The Ontario Cannabis Store sells licensed producers data based on customers’ addresses, Global News has learned.
The address data is broken down by the first three characters of customers’ postal codes.
The postal areas vary in population. The average one in Ontario has about 25,000 residents, though 19 have fewer than 1,000. One in Cambridge has only 279 residents.
“All information will be kept for only the minimum length of time required by law and then deleted as soon as possible.”
Ann Cavoukian, Ontario’s former privacy commissioner, calls the practice “appalling.”
“You’ve got to walk the talk. That’s the talk, and clearly, they’re not walking it if they’re selling information to third parties.”
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Global News found out about the sale of postal code-based data when it was cited as a reason to deny an access-to-information request.
The OCS says its program is based on an equivalent one at the LCBO. That program, which is mostly focused on inventory levels of different kinds of alcohol, doesn’t offer customer information, though very little is collected by the liquor retailer in the first place.
Until early April, the online OCS site was Ontario’s only legal source of recreational cannabis. Because of Ontario’s limited rollout of cannabis stores, it still is in large parts of the province.
“This program provides licensed producers with access to sales information that can be used to evolve and improve their product offerings in response to actual consumer demand,” OCS spokesperson Daffyd Roderick wrote in an email.
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If the OCS wants to sell any customer information to third parties, it should explain what it wants to do and get explicit consent first, Cavoukian says.
“It would simply be when you make your purchase of cannabis, at that time, whoever you’re buying it from could say: ‘Would you be OK with us sharing this information with x number of third parties? We’ll make every effort to make sure that you’re not identified.’ If I had to bet on it, I’d bet that everyone would say: ‘No, I don’t want you to share my information. Why would I want you to share my information?’”
Privacy experts debate the situations in which “reidentification,” or the identification of people who are otherwise anonymous in data, can happen. Address data at the FSA level is unlikely to lead to an individual being identified in most cases, though data from low-population FSAs is sometimes treated differently from high-population data for privacy reasons.
In most postal areas, Cavoukian says: “I’m guessing the risk is minimal.”
But low-population areas are a different case.
“There are several under 500 [people]. The potential to identify someone exists — and you don’t want to take that risk, because it’s not your information — the data subjects, the individual, in this case, haven’t been informed of this practice. There’s no notice, there’s certainly no consent,” she says.
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Canadian cannabis buyers touchy about privacy
Since legalization, there has been a high level of sensitivity about cannabis buyers’ information. Last December, the federal privacy commissioner said cannabis buyers who are concerned about using credit cards should use cash if possible.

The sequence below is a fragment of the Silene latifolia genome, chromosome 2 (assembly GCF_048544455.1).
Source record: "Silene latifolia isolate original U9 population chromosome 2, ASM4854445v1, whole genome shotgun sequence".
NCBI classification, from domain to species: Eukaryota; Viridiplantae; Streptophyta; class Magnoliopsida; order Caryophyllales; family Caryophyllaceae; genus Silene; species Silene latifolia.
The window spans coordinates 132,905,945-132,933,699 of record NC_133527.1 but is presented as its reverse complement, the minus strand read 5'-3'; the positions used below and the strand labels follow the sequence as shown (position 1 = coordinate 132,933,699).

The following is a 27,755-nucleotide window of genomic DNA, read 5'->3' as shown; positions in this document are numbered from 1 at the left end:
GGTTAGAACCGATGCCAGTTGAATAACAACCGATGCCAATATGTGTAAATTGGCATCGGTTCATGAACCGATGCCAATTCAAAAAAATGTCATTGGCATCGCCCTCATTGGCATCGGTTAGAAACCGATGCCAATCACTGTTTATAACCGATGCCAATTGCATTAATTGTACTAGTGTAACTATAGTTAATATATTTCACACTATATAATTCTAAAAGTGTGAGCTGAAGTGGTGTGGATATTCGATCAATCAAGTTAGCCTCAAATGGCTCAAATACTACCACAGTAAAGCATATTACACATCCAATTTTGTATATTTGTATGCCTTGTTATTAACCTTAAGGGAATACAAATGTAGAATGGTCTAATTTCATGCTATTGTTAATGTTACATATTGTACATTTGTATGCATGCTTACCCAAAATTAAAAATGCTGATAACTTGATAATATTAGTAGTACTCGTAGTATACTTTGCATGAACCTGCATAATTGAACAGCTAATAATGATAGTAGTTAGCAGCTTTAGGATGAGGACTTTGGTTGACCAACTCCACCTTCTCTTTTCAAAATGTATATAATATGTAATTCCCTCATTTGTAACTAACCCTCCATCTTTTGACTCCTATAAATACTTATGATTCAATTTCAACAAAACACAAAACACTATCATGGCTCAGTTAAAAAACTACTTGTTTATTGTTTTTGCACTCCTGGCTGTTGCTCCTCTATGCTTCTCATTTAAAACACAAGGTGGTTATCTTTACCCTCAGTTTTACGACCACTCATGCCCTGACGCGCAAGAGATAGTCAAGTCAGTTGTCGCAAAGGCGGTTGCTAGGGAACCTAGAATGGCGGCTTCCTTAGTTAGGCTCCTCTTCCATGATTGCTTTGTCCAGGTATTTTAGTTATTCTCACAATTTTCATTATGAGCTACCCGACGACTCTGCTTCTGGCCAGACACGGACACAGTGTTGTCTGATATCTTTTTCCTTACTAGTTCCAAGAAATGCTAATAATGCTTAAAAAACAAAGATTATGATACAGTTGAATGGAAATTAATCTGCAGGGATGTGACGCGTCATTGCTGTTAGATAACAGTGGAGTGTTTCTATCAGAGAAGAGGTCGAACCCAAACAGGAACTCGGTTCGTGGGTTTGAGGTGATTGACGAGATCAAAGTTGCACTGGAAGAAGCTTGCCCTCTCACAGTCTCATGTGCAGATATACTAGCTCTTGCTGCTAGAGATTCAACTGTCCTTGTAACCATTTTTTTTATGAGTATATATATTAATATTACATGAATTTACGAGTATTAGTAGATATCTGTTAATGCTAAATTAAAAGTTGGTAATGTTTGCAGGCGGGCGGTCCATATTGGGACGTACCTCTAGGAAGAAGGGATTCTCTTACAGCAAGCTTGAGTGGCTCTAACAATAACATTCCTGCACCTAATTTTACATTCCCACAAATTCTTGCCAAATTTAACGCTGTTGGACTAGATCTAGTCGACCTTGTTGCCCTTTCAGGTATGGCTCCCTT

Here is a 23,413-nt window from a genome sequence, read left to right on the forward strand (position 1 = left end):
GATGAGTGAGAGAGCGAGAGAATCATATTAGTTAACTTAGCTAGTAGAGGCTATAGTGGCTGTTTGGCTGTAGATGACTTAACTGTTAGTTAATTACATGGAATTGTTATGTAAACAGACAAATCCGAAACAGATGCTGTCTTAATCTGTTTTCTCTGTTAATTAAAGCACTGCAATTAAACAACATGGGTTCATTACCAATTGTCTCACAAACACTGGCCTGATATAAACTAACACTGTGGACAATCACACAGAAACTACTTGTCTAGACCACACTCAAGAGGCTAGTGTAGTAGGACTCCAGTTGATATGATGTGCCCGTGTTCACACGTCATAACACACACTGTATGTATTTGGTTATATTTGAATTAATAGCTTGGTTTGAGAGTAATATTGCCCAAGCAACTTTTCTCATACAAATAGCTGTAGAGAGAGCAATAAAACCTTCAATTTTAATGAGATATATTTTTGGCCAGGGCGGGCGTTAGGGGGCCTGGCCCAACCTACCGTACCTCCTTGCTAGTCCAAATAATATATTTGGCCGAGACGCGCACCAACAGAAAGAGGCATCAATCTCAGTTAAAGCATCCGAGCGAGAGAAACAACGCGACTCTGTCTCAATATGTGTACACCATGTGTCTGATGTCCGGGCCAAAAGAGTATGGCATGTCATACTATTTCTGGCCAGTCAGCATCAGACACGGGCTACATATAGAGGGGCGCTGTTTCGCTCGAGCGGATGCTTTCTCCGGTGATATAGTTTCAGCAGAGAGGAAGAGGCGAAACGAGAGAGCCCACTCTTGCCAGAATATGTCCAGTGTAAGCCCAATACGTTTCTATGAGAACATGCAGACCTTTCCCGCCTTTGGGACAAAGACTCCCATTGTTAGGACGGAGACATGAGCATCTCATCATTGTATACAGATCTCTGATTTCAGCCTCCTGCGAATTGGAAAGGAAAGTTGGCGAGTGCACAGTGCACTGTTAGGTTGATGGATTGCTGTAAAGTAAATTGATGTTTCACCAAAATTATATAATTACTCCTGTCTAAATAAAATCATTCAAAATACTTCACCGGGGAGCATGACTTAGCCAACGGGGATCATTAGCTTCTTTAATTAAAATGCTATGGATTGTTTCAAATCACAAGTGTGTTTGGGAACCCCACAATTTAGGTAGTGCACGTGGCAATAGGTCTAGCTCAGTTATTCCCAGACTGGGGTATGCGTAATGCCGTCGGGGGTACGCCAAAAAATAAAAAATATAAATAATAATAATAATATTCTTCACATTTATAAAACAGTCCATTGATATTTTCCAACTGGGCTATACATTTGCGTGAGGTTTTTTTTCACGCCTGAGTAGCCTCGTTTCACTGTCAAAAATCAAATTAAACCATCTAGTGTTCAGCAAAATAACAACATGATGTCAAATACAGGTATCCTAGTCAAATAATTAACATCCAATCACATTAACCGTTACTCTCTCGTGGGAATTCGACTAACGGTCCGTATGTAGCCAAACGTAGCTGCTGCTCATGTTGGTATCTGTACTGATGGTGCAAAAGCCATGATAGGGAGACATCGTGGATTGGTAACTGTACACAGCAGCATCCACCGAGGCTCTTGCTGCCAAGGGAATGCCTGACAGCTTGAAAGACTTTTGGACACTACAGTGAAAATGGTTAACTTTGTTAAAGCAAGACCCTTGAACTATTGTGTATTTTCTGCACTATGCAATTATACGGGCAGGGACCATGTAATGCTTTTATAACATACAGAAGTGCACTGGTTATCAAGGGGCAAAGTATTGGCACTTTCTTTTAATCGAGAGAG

Canadians show a strong preference for buying cannabis in person, even when it’s much more inconvenient than buying it online. A major reason cited is privacy.
Legal cannabis sales more than doubled in Ontario in April after a handful of stores started to open. That strongly implies that many potential cannabis buyers would rather not buy it at all or not buy from legal sources than buy online.
In provinces like Nova Scotia and New Brunswick, which started legalization with a network of stores, almost all cannabis sales are in person, although both provinces have well-stocked online cannabis retail sites.
Other provinces don’t sell data
No other province contacted by Global News sold cannabis customer data.
“We don’t sell sales data, period, not by region, community or product,” B.C. Cannabis Stores spokesperson Viviana Zanocco wrote in an email. Publicly owned cannabis retailers in Nova Scotia, New Brunswick and Alberta also said they didn’t sell data.
“We do not sell any of our customer data,” wrote Cannabis NB spokesperson Marie-Andrée Bolduc. “For anyone who signs up for an account and gives us that information, none of that is sold or shared externally.”
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The OCS would not answer questions about the business side of the program, such as how much clients are charged for what kind of information and what revenues and expenditures have been.
“Like many things in the cannabis sector, this program is in its early days,” OCS spokesperson Amanda Winton wrote in an email. “We do not discuss the details of our commercial relationships or transactions.”
The OCS did not respond to a request for a copy of the agreement that Sale of Data clients must sign or say whether there was any stipulation that the data had to be stored in Canada. The cannabis retailer also declined an interview request.
“If you ask the majority of the people, I’m guessing they’re going to say: ‘No, I don’t want my information shared. I don’t want any risk associated with that,’” Cavoukian says. “So why wouldn’t this be made public? Because they don’t want to make it public. They want it to be concealed. It’s a practice that they are benefitting from commercially.”